Furthermore, so much time is spent dealing with the moral debate between Norton and OmniCorp CEO Raymond Sellars (Michael Keaton), and interaction between Robocop and Clara, that there is no clear foundation for an antagonist. There’s the crime boss who arranged for the hit on Murphy, but he gets so little screen time that he’s entirely forgettable. Granted, there are hints early on that Sellars also has some nefarious intent, but we really never know his motivation. OmniCorp is established to be incredibly powerful already, so why did they bother going through all the hoops with Robocop? By contrast, the villains of the original were well-defined by their clear ambitions and animosity — the kind of guys who you loved to hate because they would manipulate people or blow them away with a shotgun to get their way. Where’s that engaging darkness in the 2014 “Robocop?”

And that actually becomes the bigger question throughout the entire ordeal. Despite having a  shiny new black coat, this new “Robocop” is too light to be a proper addition to the franchise. While the original film faced the ethical issue of having a virtually unstoppable police force, it showed its necessity with rampant crime, drug use and degradation. But the remake’s streets of Detroit are clean and pleasant, again raising the question of why such a militant police force is needed in the first place. The first movie was notoriously bloody and violent to the point of parodying the standard 80s action movie. The new one has flashy PG-13 shootouts set to energetic guitar or bass tracks, engaging in exactly what the first wanted to make fun of. And there was this underlying dread in the original that the bad guys had won in the grand scheme from the very beginning, and thus the movie’s story of personal victory is almost insignificant in the long run. But here in 2014: bad guys die, good guys win and everybody smiles. Oh, how far we’ve come as writers. Also, they turned Robocop’s signature shit-wrecking hand cannon into an over-glorified taser? Lame. Lame. Lame!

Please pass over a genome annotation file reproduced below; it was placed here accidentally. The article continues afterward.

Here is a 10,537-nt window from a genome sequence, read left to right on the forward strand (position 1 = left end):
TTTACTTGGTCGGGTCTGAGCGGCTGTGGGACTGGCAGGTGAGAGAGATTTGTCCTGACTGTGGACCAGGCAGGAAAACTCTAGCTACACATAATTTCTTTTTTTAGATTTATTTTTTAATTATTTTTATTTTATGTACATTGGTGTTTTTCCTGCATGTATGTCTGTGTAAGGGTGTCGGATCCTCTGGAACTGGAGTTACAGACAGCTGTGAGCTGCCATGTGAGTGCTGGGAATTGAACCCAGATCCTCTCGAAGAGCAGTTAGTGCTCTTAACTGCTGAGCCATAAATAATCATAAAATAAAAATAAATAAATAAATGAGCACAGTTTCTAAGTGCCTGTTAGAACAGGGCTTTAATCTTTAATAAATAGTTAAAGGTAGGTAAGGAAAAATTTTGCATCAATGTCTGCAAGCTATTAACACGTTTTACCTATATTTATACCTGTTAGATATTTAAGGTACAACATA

Now, not everyone has seen the original, so maybe this movie should be judged on its own merits. But even then, the remake comes up merely as mediocre. I will admit the action scenes are worth watching, showing off much-appreciated special effects — a showdown between Robocop and a couple of giant robot sentinels is probably the highlight of the whole film. However, it’s the kind of thing that has been done before and done better by anything with Iron Man in it. For the most part, the cinematography and sets look great, but often times there’s this shaky-cam a la “Hunger Games” that is migraine-inducing and entirely unnecessary. And then there are some truly great performances from Jackie Earle Hayley and Jay Baruchel as other OmniCorp employees on top of solid, if standard, performances from Oldman and Jackson. Apart from maybe Cornish, any mishaps in the dialogue (including absolutely cringe-worthy appropriations of one-liners from the past) are more the fault of the screenplay than any of the actors.

So, in the end, is “Robocop” an exception to the rule that all remakes of classics fail? No, not at all — which is all the more disappointing given the evidence that there was at least some thought and interesting takes on the source material. I will grant that it could have been a hell of a lot worse, but that shouldn’t be rewarded. “Good enough” is not worthy of a trophy. And the new “Robocop” really isn’t worthy of your time.

Rating: 2.5 stars